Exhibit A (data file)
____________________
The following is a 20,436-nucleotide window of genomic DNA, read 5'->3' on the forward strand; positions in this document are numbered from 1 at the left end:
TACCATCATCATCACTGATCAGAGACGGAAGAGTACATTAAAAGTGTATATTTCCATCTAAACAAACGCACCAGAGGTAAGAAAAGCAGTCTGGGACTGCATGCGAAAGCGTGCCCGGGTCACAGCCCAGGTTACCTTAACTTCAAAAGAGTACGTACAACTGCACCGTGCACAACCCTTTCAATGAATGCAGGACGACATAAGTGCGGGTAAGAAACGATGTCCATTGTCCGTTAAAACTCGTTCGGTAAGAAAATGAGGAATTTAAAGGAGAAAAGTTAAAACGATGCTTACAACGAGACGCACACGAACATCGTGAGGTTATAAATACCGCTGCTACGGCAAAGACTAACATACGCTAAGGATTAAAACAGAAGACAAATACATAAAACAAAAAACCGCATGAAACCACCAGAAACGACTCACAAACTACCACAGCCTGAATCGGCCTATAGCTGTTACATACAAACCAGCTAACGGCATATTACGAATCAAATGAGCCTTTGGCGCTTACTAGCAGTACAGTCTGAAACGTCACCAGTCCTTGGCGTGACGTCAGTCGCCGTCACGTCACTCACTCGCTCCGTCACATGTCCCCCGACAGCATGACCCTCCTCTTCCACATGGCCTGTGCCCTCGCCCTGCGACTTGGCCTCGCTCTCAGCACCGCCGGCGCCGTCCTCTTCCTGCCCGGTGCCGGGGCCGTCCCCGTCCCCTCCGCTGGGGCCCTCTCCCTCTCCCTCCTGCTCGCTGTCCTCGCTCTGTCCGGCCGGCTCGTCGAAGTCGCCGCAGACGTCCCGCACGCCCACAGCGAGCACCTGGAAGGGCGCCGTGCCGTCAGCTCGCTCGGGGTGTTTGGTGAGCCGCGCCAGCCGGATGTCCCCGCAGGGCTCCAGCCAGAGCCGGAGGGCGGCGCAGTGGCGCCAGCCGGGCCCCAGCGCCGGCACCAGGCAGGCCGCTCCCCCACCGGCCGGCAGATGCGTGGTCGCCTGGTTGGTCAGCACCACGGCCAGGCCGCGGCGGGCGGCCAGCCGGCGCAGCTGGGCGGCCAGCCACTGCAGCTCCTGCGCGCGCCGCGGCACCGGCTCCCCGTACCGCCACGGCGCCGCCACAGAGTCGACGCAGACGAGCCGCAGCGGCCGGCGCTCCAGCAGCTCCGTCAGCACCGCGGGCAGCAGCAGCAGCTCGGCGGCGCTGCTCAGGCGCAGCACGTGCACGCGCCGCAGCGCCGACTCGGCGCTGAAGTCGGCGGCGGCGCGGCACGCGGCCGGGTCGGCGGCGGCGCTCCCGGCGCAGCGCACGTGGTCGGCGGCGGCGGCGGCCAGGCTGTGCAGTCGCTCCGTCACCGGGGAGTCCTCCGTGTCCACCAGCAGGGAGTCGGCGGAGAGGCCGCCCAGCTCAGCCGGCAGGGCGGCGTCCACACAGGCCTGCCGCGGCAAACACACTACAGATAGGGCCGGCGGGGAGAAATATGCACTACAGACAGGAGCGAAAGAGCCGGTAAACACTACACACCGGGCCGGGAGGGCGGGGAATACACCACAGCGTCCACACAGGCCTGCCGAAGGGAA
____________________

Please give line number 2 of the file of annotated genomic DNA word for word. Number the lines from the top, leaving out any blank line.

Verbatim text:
TACCATCATCATCACTGATCAGAGACGGAAGAGTACATTAAAAGTGTATATTTCCATCTAAACAAACGCACCAGAGGTAAGAAAAGCAGTCTGGGACTGCATGCGAAAGCGTGCCCGGGTCACAGCCCAGGTTACCTTAACTTCAAAAGAGTACGTACAACTGCACCGTGCACAACCCTTTCAATGAATGCAGGACGACATAAGTGCGGGTAAGAAACGATGTCCATTGTCCGTTAAAACTCGTTCGGTAAGAAAATGAGGAATTTAAAGGAGAAAAGTTAAAACGATGCTTACAACGAGACGCACACGAACATCGTGAGGTTATAAATACCGCTGCTACGGCAAAGACTAACATACGCTAAGGATTAAAACAGAAGACAAATACATAAAACAAAAAACCGCATGAAACCACCAGAAACGACTCACAAACTACCACAGCCTGAATCGGCCTATAGCTGTTACATACAAACCAGCTAACGGCATATTACGAATCAAATGAGCCTTTGGCGCTTACTAGCAGTACAGTCTGAAACGTCACCAGTCCTTGGCGTGACGTCAGTCGCCGTCACGTCACTCACTCGCTCCGTCACATGTCCCCCGACAGCATGACCCTCCTCTTCCACATGGCCTGTGCCCTCGCCCTGCGACTTGGCCTCGCTCTCAGCACCGCCGGCGCCGTCCTCTTCCTGCCCGGTGCCGGGGCCGTCCCCGTCCCCTCCGCTGGGGCCCTCTCCCTCTCCCTCCTGCTCGCTGTCCTCGCTCTGTCCGGCCGGCTCGTCGAAGTCGCCGCAGACGTCCCGCACGCCCACAGCGAGCACCTGGAAGGGCGCCGTGCCGTCAGCTCGCTCGGGGTGTTTGGTGAGCCGCGCCAGCCGGATGTCCCCGCAGGGCTCCAGCCAGAGCCGGAGGGCGGCGCAGTGGCGCCAGCCGGGCCCCAGCGCCGGCACCAGGCAGGCCGCTCCCCCACCGGCCGGCAGATGCGTGGTCGCCTGGTTGGTCAGCACCACGGCCAGGCCGCGGCGGGCGGCCAGCCGGCGCAGCTGGGCGGCCAGCCACTGCAGCTCCTGCGCGCGCCGCGGCACCGGCTCCCCGTACCGCCACGGCGCCGCCACAGAGTCGACGCAGACGAGCCGCAGCGGCCGGCGCTCCAGCAGCTCCGTCAGCACCGCGGGCAGCAGCAGCAGCTCGGCGGCGCTGCTCAGGCGCAGCACGTGCACGCGCCGCAGCGCCGACTCGGCGCTGAAGTCGGCGGCGGCGCGGCACGCGGCCGGGTCGGCGGCGGCGCTCCCGGCGCAGCGCACGTGGTCGGCGGCGGCGGCGGCCAGGCTGTGCAGTCGCTCCGTCACCGGGGAGTCCTCCGTGTCCACCAGCAGGGAGTCGGCGGAGAGGCCGCCCAGCTCAGCCGGCAGGGCGGCGTCCACACAGGCCTGCCGCGGCAAACACACTACAGATAGGGCCGGCGGGGAGAAATATGCACTACAGACAGGAGCGAAAGAGCCGGTAAACACTACACACCGGGCCGGGAGGGCGGGGAATACACCACAGCGTCCACACAGGCCTGCCGAAGGGAA